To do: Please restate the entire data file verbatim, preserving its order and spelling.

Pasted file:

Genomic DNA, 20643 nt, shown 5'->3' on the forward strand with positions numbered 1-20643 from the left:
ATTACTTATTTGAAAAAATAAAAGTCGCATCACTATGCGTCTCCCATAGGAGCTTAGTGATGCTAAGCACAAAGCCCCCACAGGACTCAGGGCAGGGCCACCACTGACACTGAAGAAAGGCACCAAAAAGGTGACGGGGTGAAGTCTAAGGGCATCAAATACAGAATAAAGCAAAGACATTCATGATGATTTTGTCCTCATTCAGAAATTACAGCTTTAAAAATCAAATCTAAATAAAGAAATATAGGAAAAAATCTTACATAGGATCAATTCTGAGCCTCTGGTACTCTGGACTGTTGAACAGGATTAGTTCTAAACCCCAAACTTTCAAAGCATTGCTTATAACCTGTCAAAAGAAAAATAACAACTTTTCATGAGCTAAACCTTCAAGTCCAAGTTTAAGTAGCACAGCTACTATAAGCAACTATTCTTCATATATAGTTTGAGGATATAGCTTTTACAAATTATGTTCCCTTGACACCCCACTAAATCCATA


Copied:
Genomic DNA, 20643 nt, shown 5'->3' on the forward strand with positions numbered 1-20643 from the left:
ATTACTTATTTGAAAAAATAAAAGTCGCATCACTATGCGTCTCCCATAGGAGCTTAGTGATGCTAAGCACAAAGCCCCCACAGGACTCAGGGCAGGGCCACCACTGACACTGAAGAAAGGCACCAAAAAGGTGACGGGGTGAAGTCTAAGGGCATCAAATACAGAATAAAGCAAAGACATTCATGATGATTTTGTCCTCATTCAGAAATTACAGCTTTAAAAATCAAATCTAAATAAAGAAATATAGGAAAAAATCTTACATAGGATCAATTCTGAGCCTCTGGTACTCTGGACTGTTGAACAGGATTAGTTCTAAACCCCAAACTTTCAAAGCATTGCTTATAACCTGTCAAAAGAAAAATAACAACTTTTCATGAGCTAAACCTTCAAGTCCAAGTTTAAGTAGCACAGCTACTATAAGCAACTATTCTTCATATATAGTTTGAGGATATAGCTTTTACAAATTATGTTCCCTTGACACCCCACTAAATCCATA